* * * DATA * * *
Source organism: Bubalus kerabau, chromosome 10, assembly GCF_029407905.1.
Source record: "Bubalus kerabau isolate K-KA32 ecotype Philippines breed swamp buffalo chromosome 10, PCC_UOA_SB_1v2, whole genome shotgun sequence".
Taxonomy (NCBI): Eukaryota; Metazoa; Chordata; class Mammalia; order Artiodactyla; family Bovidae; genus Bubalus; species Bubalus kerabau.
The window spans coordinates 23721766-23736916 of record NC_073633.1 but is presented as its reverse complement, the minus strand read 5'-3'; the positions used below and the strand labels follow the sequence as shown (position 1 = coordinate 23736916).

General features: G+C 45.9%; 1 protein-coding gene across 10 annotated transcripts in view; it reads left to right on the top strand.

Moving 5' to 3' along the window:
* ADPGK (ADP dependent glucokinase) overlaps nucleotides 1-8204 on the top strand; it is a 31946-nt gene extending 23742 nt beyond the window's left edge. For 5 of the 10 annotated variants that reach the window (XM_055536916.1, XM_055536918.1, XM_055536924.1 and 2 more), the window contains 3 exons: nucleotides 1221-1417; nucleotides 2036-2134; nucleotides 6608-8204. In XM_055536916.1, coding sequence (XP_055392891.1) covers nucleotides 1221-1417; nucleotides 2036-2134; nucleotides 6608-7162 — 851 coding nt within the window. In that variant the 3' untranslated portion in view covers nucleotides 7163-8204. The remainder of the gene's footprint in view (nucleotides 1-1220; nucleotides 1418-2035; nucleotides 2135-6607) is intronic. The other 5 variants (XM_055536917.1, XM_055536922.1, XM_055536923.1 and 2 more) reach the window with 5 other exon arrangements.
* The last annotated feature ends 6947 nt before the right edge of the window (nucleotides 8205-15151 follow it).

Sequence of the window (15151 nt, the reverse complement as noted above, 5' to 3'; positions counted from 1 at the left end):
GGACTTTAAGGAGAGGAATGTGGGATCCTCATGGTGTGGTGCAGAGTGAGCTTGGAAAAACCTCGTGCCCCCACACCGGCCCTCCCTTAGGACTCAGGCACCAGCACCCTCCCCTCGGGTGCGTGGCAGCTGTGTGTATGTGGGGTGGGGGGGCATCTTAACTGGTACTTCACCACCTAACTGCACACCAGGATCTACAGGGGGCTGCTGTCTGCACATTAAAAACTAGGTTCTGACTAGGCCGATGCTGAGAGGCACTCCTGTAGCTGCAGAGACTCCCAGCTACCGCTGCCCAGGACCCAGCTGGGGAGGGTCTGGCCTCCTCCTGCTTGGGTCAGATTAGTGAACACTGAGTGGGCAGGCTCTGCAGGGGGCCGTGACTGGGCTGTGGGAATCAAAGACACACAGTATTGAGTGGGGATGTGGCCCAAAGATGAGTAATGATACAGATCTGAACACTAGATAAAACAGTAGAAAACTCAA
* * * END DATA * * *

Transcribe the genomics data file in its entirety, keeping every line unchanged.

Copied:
Source organism: Bubalus kerabau, chromosome 10, assembly GCF_029407905.1.
Source record: "Bubalus kerabau isolate K-KA32 ecotype Philippines breed swamp buffalo chromosome 10, PCC_UOA_SB_1v2, whole genome shotgun sequence".
Taxonomy (NCBI): Eukaryota; Metazoa; Chordata; class Mammalia; order Artiodactyla; family Bovidae; genus Bubalus; species Bubalus kerabau.
The window spans coordinates 23721766-23736916 of record NC_073633.1 but is presented as its reverse complement, the minus strand read 5'-3'; the positions used below and the strand labels follow the sequence as shown (position 1 = coordinate 23736916).

General features: G+C 45.9%; 1 protein-coding gene across 10 annotated transcripts in view; it reads left to right on the top strand.

Moving 5' to 3' along the window:
* ADPGK (ADP dependent glucokinase) overlaps nucleotides 1-8204 on the top strand; it is a 31946-nt gene extending 23742 nt beyond the window's left edge. For 5 of the 10 annotated variants that reach the window (XM_055536916.1, XM_055536918.1, XM_055536924.1 and 2 more), the window contains 3 exons: nucleotides 1221-1417; nucleotides 2036-2134; nucleotides 6608-8204. In XM_055536916.1, coding sequence (XP_055392891.1) covers nucleotides 1221-1417; nucleotides 2036-2134; nucleotides 6608-7162 — 851 coding nt within the window. In that variant the 3' untranslated portion in view covers nucleotides 7163-8204. The remainder of the gene's footprint in view (nucleotides 1-1220; nucleotides 1418-2035; nucleotides 2135-6607) is intronic. The other 5 variants (XM_055536917.1, XM_055536922.1, XM_055536923.1 and 2 more) reach the window with 5 other exon arrangements.
* The last annotated feature ends 6947 nt before the right edge of the window (nucleotides 8205-15151 follow it).

Sequence of the window (15151 nt, the reverse complement as noted above, 5' to 3'; positions counted from 1 at the left end):
GGACTTTAAGGAGAGGAATGTGGGATCCTCATGGTGTGGTGCAGAGTGAGCTTGGAAAAACCTCGTGCCCCCACACCGGCCCTCCCTTAGGACTCAGGCACCAGCACCCTCCCCTCGGGTGCGTGGCAGCTGTGTGTATGTGGGGTGGGGGGGCATCTTAACTGGTACTTCACCACCTAACTGCACACCAGGATCTACAGGGGGCTGCTGTCTGCACATTAAAAACTAGGTTCTGACTAGGCCGATGCTGAGAGGCACTCCTGTAGCTGCAGAGACTCCCAGCTACCGCTGCCCAGGACCCAGCTGGGGAGGGTCTGGCCTCCTCCTGCTTGGGTCAGATTAGTGAACACTGAGTGGGCAGGCTCTGCAGGGGGCCGTGACTGGGCTGTGGGAATCAAAGACACACAGTATTGAGTGGGGATGTGGCCCAAAGATGAGTAATGATACAGATCTGAACACTAGATAAAACAGTAGAAAACTCAA